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Krispy Kreme’s spokesperson told Medscape that its doughnuts “are an occasional indulgence best enjoyed in moderation.”  And the company is “certainly not asking people to get a free Original Glazed doughnut every day, we’re just making it available through the end of the year,” said the spokesperson.

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Elon Musk Says He’ll Pay $11 Billion in Taxes in 2021 But Twitter Wants ‘Proof’

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Elon Musk took to Twitter to clarify once and for all that he will be paying a whopping $11 billion as taxes this year.

If the number of times Elon Musk could count when someone has asked him to pay the full taxes, he would be a very rich..wait, never mind. The Tesla boss is rich beyond any private individual has been in history, reports said.

Musk has increasingly been facing criticism from many politicians and many others who insist he has not been paying taxes as compared to the profits his companies have been making. On Sunday, the SpaceX CEO took to Twitter to share that he will be paying a whopping $11 billion as taxes.

For those wondering, I will pay over $11 billion in taxes this year— Elon Musk (@elonmusk) December 20, 2021

But some of the questions did not stop. One person tweeted how they needed to see Musk’s tax returns while yet another asked how much percentage was that of his total income.

A few were, however scathing of the government who thought they will add that amount to their pockets rather than using it for some proper development.

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Wow that’s enough to give each person in the world almost $2 million but instead the government will just stick it in their pockets— greg (@greg16676935420) December 20, 2021

Why not $200 billion? Asking for a Senator— litquidity (@litcapital) December 20, 2021

Earlier this week, Democratic US Senator Elizabeth Warren has tweeted to say that Musk should pay taxes and stop “freeloading off everyone else” after Time magazine named him its “person of the year”.

In response, Musk shot four tweets in which he said that the senator reminded him of a friend’s angry mom who yelled at everybody. He tweeted, ““And if you opened your eyes for 2 seconds, you would realize I will pay more taxes than any American in history this year.” “Don’t spend it all at once … oh wait you did already.”

He added further, “You remind me of when I was a kid and my friend’s angry Mom would just randomly yell at everyone for no reason.”

Musk responded by saying that he “will pay more taxes than any American in history this year”. This Twitter exchange left netizens divided as even though many supported Warren and agreed that Musk should pay more taxes, others felt that he was already doing enough.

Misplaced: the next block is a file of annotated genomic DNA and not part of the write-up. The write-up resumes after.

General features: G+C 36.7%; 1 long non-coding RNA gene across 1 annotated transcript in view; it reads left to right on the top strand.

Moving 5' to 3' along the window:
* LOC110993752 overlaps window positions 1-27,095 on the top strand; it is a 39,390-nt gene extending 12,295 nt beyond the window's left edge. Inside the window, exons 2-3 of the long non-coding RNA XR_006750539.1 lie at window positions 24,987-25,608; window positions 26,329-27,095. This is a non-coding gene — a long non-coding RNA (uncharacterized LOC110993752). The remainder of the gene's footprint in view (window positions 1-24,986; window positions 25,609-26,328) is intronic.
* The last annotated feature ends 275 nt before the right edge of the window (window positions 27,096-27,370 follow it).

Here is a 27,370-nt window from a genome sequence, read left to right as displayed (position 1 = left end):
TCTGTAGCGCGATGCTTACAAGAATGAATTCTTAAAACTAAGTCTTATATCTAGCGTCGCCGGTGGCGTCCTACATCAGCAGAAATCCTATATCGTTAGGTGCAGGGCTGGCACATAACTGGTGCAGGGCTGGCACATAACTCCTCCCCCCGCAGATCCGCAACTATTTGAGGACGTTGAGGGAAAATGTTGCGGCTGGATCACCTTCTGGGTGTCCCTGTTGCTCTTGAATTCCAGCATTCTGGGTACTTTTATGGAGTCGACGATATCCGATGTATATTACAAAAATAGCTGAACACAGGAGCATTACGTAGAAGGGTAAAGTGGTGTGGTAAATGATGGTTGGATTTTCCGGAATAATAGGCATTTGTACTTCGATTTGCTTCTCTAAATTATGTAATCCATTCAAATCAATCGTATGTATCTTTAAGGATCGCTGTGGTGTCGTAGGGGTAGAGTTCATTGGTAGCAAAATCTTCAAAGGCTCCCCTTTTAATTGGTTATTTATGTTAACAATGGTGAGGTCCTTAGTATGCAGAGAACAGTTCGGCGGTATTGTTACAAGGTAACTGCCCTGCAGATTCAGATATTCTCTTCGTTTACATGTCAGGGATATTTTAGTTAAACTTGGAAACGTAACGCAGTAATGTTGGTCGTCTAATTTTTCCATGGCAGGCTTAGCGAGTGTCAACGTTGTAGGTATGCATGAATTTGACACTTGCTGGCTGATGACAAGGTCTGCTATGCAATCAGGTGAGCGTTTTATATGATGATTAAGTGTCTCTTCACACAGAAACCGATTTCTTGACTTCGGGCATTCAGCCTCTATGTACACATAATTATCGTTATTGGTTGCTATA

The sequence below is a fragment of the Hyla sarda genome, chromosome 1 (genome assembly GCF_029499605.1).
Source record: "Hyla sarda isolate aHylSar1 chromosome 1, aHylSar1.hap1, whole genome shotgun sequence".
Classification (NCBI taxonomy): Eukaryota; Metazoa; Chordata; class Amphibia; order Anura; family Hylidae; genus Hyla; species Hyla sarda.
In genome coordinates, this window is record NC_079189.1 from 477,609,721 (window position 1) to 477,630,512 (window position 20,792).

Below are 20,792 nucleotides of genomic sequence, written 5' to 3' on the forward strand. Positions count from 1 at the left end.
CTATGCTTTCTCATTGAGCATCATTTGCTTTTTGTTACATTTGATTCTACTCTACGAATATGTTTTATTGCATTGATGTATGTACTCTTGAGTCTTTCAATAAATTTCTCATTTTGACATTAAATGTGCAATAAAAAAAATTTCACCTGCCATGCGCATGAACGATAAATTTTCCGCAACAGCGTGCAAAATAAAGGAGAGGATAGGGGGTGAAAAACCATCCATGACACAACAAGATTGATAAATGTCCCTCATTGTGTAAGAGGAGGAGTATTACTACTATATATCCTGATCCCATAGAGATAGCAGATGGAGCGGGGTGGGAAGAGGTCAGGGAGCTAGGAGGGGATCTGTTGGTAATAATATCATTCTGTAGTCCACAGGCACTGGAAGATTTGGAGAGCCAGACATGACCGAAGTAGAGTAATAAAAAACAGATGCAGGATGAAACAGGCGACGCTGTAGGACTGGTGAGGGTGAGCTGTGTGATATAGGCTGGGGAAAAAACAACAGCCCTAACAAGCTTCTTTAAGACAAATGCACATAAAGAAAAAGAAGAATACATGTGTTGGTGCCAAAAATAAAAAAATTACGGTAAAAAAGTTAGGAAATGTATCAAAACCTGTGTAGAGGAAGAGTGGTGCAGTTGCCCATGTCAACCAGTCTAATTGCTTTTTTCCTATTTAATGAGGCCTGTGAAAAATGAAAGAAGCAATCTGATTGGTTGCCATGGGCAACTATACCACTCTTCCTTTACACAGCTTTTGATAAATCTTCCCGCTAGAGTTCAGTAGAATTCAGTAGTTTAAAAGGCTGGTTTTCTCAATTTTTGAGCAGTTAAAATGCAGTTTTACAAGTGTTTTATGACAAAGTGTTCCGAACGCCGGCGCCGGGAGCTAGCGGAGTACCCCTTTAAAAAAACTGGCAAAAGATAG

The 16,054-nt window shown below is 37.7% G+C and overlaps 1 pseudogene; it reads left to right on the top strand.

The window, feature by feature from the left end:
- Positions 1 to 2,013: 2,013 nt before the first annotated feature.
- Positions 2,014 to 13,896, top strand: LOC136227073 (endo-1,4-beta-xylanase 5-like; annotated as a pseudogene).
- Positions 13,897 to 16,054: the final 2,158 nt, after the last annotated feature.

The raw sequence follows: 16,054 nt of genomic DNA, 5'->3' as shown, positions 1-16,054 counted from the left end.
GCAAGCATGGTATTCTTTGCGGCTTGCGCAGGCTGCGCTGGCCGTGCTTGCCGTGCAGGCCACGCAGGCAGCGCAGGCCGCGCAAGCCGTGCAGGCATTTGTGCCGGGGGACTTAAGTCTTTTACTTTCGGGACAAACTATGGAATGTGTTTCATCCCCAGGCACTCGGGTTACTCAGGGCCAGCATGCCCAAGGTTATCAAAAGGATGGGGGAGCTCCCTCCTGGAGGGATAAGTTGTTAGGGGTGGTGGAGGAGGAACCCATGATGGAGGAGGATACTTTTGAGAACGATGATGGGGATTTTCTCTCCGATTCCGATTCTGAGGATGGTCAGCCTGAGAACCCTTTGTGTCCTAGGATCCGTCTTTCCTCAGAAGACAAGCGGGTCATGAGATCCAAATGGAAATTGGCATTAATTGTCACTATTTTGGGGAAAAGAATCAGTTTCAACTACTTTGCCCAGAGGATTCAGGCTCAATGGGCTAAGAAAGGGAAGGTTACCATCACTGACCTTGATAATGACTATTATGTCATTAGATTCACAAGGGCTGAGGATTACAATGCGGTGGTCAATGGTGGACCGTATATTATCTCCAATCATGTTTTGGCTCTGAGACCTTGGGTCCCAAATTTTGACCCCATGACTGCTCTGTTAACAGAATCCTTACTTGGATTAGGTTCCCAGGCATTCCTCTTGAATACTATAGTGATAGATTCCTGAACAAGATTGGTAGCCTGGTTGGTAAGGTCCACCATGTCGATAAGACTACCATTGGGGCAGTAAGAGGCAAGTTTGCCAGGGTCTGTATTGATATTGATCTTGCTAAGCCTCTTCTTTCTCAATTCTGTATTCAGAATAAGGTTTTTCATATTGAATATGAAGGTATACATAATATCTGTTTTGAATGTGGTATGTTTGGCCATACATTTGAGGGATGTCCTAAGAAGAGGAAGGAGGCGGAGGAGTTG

Musk’s Tesla is worth about $1 trillion. Over the last few weeks, he has sold nearly $14 billion worth of Tesla shares.

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The Tesla boss has been pushing for his colonize Mars agenda for years now, and has made it very clear in some occasions that he would rather spend the money on putting humanity on the red planet, than pay his taxes. “My plan,” the SpaceX founder tweeted about his fortune, “is to use the money to get humanity to Mars and preserve the light of consciousness.”

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Twitter Admits Policy ‘Errors’ After Far-Right Abuse Its New Rules of Posting Pictures

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Twitter’s new picture permission policy was aimed at combating online abuse, but US activists and researchers said Friday that far-right backers have employed it to protect themselves from scrutiny and to harass opponents.

Even the social network admitted the rollout of the rules, which say anyone can ask Twitter to take down images of themselves posted without their consent, was marred by malicious reports and its teams’ own errors.

It was just the kind of trouble anti-racism advocates worried was coming after the policy was announced this week.

Their concerns were quickly validated, with anti-extremism researcher Kristofer Goldsmith tweeting a screenshot of a far-right call-to-action circulating on Telegram: “Due to the new privacy policy at Twitter, things now unexpectedly work more in our favor.”

“Anyone with a Twitter account should be reporting doxxing posts from the following accounts,” the message said, with a list of dozens of Twitter handles.

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Gwen Snyder, an organizer and researcher in Philadelphia, said her account was blocked this week after a report to Twitter about a series of 2019 photos she said showed a local political candidate at a march organized by extreme-right group Proud Boys.

Rather than go through an appeal with Twitter she opted to delete the images and alert others to what was happening.

“Twitter moving to eliminate (my) work from their platform is incredibly dangerous and is going to enable and embolden fascists,” she told AFP.

In announcing the privacy policy on Tuesday, Twitter noted that “sharing personal media, such as images or videos, can potentially violate a person’s privacy, and may lead to emotional or physical harm.”